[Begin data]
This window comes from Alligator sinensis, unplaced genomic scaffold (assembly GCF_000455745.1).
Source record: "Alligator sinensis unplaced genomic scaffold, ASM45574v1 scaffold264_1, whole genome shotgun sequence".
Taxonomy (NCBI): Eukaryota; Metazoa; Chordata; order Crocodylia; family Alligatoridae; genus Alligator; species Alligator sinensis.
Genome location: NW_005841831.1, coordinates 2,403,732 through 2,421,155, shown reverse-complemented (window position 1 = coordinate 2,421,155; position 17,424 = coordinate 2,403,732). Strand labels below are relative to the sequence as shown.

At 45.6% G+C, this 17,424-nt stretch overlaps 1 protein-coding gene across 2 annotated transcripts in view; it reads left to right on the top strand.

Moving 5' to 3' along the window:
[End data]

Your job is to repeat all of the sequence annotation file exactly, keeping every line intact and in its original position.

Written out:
This window comes from Alligator sinensis, unplaced genomic scaffold (assembly GCF_000455745.1).
Source record: "Alligator sinensis unplaced genomic scaffold, ASM45574v1 scaffold264_1, whole genome shotgun sequence".
Taxonomy (NCBI): Eukaryota; Metazoa; Chordata; order Crocodylia; family Alligatoridae; genus Alligator; species Alligator sinensis.
Genome location: NW_005841831.1, coordinates 2,403,732 through 2,421,155, shown reverse-complemented (window position 1 = coordinate 2,421,155; position 17,424 = coordinate 2,403,732). Strand labels below are relative to the sequence as shown.

At 45.6% G+C, this 17,424-nt stretch overlaps 1 protein-coding gene across 2 annotated transcripts in view; it reads left to right on the top strand.

Moving 5' to 3' along the window: